Gaming Performance

Normally on an Ultrabook we would not dedicate an entire page to gaming performance, because the integrated GPUs do not perform very well on our gaming tests. However, with this being our first example of Broadwell-U, it is a good time to revisit this and see how the new graphics capabilities of Broadwell compare to the Haswell processors.

With the Core i5-5200U in both of the XPS 13s that we received, we have 24 execution units, compared to only 20 on Haswell-U. In addition, the 14nm process should help with throttling. The FHD model (1920x1080) arrived with a two 2GB memory modules and the QHD+ version came with 2 x 4GB.

First, let's look at the synthetic benchmarks, starting with 3DMark and then moving on to GFXBench.

Futuremark 3DMark (2013)

Futuremark 3DMark (2013)

Futuremark 3DMark (2013)

Futuremark 3DMark (2013)

Futuremark 3DMark (2013)

Futuremark 3DMark (2013)

The 3DMark results begin to show the increased GPU performance of the Gen8 graphics. Broadwell-U outperforms all of the Haswell-U parts on all of the tests, and the QHD+ model gave a fraction more performance as well in a few tests.

GFXBench 3.0 Manhattan Offscreen 1080p

GFXBench 3.0 T-Rex Offscreen 1080p

GFXBench 3.0 Alpha Blending Offscreen 1080p

GFXBench 3.0 ALU Offscreen 1080p

GFXBench 3.0 Driver Overhead Offscreen 1080p

GFXBench 3.0 Fill Rate Offscreen 1080p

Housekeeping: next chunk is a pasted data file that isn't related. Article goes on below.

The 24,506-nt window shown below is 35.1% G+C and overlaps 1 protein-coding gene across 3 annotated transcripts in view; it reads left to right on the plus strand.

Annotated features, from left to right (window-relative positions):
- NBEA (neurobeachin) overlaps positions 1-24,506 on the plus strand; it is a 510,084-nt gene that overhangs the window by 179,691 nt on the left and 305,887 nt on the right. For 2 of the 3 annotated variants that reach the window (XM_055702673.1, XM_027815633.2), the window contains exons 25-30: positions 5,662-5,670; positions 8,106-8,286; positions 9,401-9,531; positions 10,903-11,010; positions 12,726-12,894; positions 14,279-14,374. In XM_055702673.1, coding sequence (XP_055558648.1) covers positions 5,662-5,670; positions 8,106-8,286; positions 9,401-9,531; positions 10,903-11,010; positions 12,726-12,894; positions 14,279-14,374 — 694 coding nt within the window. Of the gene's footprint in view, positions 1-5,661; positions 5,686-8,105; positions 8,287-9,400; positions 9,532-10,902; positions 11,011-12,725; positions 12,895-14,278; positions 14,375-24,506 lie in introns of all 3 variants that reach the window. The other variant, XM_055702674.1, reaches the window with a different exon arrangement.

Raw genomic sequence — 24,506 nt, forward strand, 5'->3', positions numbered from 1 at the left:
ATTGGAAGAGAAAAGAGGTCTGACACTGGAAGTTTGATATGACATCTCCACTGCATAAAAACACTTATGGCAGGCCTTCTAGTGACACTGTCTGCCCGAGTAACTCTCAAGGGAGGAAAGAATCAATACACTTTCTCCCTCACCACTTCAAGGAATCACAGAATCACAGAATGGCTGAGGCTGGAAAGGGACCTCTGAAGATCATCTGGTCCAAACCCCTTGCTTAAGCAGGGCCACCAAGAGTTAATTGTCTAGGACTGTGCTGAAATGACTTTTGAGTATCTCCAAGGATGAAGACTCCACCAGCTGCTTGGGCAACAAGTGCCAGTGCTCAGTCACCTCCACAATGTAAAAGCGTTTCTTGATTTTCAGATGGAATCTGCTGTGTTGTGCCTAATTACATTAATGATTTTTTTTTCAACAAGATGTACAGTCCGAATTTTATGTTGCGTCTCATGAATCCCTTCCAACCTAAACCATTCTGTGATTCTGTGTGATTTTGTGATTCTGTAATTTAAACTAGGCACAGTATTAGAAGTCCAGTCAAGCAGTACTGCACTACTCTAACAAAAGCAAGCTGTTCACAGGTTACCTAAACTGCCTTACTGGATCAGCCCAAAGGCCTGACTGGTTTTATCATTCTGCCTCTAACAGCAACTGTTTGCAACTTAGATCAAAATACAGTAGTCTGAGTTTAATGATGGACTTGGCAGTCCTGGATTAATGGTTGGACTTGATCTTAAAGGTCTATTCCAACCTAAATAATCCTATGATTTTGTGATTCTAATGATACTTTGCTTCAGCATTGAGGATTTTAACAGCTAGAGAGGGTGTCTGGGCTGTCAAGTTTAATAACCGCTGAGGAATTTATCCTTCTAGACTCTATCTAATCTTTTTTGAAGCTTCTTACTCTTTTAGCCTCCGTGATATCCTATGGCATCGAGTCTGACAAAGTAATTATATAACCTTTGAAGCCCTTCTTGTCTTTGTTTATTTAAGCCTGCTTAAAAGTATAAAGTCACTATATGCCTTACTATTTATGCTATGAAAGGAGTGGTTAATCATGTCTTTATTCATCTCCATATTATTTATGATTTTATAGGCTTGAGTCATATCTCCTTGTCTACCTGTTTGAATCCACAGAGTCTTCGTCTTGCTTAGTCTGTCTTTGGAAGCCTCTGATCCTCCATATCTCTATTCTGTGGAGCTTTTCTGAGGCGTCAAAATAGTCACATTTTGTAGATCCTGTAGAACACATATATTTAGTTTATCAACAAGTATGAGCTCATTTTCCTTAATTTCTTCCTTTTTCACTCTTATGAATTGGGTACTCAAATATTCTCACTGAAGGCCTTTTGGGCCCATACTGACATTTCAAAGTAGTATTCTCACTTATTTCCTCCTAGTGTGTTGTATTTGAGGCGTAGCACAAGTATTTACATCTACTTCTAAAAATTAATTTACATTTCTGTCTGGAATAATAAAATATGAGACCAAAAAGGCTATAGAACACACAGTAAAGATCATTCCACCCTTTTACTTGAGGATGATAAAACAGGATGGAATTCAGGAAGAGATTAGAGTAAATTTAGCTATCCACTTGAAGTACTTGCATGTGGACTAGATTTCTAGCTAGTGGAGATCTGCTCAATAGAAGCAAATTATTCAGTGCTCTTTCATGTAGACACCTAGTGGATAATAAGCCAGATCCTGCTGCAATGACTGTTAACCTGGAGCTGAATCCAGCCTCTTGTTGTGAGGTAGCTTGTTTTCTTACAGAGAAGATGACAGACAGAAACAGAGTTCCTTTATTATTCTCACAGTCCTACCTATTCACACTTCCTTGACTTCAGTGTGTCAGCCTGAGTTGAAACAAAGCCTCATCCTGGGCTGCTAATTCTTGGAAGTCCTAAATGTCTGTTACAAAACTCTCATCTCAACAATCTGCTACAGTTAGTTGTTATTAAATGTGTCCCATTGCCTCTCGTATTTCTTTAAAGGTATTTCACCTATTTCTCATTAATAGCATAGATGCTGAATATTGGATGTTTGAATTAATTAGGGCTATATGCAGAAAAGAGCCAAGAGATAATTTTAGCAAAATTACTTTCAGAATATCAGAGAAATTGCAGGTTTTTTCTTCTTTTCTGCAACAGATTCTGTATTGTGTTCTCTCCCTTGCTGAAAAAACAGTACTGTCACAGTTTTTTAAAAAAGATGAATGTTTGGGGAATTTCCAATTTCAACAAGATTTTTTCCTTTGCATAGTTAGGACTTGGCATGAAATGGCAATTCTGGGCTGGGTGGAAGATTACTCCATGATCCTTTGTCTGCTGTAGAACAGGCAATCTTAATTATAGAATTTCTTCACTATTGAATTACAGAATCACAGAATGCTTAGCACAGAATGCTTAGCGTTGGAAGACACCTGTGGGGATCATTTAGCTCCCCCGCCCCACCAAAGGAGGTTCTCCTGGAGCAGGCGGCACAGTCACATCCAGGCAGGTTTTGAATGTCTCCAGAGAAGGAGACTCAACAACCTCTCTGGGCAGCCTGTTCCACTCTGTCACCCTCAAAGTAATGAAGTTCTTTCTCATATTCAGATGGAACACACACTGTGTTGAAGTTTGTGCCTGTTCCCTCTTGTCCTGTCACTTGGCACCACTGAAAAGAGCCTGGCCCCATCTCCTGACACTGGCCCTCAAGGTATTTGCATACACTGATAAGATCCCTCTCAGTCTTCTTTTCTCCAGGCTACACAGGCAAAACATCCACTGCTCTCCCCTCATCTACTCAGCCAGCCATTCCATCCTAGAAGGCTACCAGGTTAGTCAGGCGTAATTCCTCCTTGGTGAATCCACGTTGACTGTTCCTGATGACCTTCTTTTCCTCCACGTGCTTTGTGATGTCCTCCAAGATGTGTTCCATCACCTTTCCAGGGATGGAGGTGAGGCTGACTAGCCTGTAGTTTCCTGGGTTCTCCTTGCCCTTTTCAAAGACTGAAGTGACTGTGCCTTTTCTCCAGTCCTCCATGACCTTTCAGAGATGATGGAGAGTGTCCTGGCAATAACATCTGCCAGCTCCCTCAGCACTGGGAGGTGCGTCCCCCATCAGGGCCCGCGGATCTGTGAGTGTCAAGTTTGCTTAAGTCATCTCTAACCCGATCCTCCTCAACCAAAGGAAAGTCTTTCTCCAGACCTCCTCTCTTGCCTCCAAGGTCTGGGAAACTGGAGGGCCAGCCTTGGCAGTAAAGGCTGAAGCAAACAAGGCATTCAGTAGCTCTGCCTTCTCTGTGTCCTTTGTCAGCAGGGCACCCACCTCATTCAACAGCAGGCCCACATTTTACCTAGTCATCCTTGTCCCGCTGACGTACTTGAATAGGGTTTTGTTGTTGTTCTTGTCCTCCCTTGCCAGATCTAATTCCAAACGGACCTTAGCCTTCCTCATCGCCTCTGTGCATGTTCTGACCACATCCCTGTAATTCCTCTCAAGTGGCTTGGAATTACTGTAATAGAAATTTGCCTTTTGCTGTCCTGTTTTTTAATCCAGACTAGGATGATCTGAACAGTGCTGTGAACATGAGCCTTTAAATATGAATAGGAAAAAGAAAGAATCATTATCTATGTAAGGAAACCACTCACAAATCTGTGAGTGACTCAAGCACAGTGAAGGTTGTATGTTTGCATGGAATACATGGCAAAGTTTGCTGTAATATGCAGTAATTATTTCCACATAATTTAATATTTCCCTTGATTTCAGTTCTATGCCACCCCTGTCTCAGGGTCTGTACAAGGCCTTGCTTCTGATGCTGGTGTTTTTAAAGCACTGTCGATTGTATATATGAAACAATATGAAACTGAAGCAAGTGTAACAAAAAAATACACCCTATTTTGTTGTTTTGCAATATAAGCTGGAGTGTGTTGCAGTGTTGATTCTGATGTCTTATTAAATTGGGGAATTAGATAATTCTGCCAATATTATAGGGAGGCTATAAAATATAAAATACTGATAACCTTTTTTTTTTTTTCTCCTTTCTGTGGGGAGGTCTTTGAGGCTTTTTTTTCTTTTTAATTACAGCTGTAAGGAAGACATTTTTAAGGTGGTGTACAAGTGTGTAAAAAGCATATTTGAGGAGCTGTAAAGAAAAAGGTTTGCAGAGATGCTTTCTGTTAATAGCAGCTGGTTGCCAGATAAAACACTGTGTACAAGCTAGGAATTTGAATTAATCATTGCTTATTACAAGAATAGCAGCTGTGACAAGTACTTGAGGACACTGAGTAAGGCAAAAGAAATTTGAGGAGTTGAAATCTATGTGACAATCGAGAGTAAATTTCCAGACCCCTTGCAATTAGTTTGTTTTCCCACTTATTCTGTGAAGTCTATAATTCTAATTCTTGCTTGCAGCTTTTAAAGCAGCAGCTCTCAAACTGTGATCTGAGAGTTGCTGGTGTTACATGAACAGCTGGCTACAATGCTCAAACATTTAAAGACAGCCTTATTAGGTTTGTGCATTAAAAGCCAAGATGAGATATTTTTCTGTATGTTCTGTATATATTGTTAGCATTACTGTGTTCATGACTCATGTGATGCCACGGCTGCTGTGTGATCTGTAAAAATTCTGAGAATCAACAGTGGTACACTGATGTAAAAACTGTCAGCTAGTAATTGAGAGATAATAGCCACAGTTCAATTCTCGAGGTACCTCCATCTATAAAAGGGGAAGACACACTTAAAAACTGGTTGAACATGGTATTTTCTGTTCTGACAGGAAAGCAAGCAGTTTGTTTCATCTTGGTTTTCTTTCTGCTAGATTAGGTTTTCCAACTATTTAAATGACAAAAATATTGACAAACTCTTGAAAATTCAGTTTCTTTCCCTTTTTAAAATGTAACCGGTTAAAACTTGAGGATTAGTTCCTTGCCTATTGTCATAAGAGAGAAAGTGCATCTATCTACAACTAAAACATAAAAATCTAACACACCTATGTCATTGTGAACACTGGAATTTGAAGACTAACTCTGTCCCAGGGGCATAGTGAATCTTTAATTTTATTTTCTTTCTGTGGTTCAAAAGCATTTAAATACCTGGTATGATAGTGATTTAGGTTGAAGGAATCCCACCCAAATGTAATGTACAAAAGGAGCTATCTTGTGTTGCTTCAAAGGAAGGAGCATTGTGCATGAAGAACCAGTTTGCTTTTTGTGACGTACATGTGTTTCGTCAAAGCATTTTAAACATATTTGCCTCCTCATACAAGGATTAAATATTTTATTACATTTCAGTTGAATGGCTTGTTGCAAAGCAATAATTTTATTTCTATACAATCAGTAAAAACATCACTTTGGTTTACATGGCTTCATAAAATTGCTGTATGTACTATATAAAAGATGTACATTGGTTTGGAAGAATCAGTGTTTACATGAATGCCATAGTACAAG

GFXBench 3.0 Render Quality (Medium)

The initial results for the new GPU look pretty good, with the new GPU soundly beating the Haswell-U parts. The HP Stream 11, with just 4 EUs, trails quite far behind. GFXBench is one of our newer benchmark choices for Windows 8, and we will add more data as we get a few more devices to test.

Next, let's look at our gaming benchmarks. Due to the low performance of the integrated GPUs, I just ran our gaming tests at the Value (1366x768 ~Medium) settings.

Bioshock Infinite - Value

GRID 2 - Value

Metro: Last Light - Value

Sleeping Dogs - Value

Tomb Raider - Value

Here we can see once again that the new GPU is certainly stronger, but it is still not quite enough to make any of these games very playable on our Value settings. The Dell XPS 15, with its discrete GPU, carries a huge lead over the integrated GPU offerings. Still, the new Gen8 Graphics with more execution units per processor, as well as a change to the architecture of each execution unit, has made a healthy improvement. The new GPU has only eight EUs per sub-slice now, as compared to ten in Haswell-U, which help in many workloads. Ian has a nice writeup on the changes.

However, our gaming benchmarks are not tested at the lowest possible settings. All of the benchmarks start at 1366x768 with medium settings, so let's drop down another notch.